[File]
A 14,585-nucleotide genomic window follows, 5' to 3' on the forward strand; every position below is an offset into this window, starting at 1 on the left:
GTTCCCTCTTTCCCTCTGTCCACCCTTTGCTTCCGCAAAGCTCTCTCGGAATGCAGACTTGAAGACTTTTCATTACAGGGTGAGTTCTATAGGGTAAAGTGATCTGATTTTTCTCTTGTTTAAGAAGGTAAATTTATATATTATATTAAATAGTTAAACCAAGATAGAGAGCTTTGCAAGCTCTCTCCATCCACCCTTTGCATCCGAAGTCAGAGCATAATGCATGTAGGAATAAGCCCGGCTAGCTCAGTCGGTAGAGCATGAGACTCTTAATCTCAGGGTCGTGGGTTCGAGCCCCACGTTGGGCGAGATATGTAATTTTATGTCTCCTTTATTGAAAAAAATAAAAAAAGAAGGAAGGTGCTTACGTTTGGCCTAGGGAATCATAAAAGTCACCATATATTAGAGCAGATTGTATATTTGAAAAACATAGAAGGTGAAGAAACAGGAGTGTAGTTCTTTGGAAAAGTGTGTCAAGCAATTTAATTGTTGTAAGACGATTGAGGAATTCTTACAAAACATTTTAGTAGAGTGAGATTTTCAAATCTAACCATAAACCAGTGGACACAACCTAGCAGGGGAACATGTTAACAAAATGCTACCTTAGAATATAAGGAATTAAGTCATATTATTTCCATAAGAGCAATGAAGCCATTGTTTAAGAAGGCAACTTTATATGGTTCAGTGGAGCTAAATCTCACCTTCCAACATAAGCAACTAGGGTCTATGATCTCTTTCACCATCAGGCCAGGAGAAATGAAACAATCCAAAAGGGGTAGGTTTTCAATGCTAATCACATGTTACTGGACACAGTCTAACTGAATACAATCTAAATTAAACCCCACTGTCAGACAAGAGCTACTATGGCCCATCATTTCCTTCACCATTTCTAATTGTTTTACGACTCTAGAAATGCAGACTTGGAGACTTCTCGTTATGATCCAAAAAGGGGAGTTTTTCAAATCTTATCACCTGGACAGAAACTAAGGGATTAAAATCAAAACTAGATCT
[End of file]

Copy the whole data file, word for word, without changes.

A 14,585-nucleotide genomic window follows, 5' to 3' on the forward strand; every position below is an offset into this window, starting at 1 on the left:
GTTCCCTCTTTCCCTCTGTCCACCCTTTGCTTCCGCAAAGCTCTCTCGGAATGCAGACTTGAAGACTTTTCATTACAGGGTGAGTTCTATAGGGTAAAGTGATCTGATTTTTCTCTTGTTTAAGAAGGTAAATTTATATATTATATTAAATAGTTAAACCAAGATAGAGAGCTTTGCAAGCTCTCTCCATCCACCCTTTGCATCCGAAGTCAGAGCATAATGCATGTAGGAATAAGCCCGGCTAGCTCAGTCGGTAGAGCATGAGACTCTTAATCTCAGGGTCGTGGGTTCGAGCCCCACGTTGGGCGAGATATGTAATTTTATGTCTCCTTTATTGAAAAAAATAAAAAAAGAAGGAAGGTGCTTACGTTTGGCCTAGGGAATCATAAAAGTCACCATATATTAGAGCAGATTGTATATTTGAAAAACATAGAAGGTGAAGAAACAGGAGTGTAGTTCTTTGGAAAAGTGTGTCAAGCAATTTAATTGTTGTAAGACGATTGAGGAATTCTTACAAAACATTTTAGTAGAGTGAGATTTTCAAATCTAACCATAAACCAGTGGACACAACCTAGCAGGGGAACATGTTAACAAAATGCTACCTTAGAATATAAGGAATTAAGTCATATTATTTCCATAAGAGCAATGAAGCCATTGTTTAAGAAGGCAACTTTATATGGTTCAGTGGAGCTAAATCTCACCTTCCAACATAAGCAACTAGGGTCTATGATCTCTTTCACCATCAGGCCAGGAGAAATGAAACAATCCAAAAGGGGTAGGTTTTCAATGCTAATCACATGTTACTGGACACAGTCTAACTGAATACAATCTAAATTAAACCCCACTGTCAGACAAGAGCTACTATGGCCCATCATTTCCTTCACCATTTCTAATTGTTTTACGACTCTAGAAATGCAGACTTGGAGACTTCTCGTTATGATCCAAAAAGGGGAGTTTTTCAAATCTTATCACCTGGACAGAAACTAAGGGATTAAAATCAAAACTAGATCT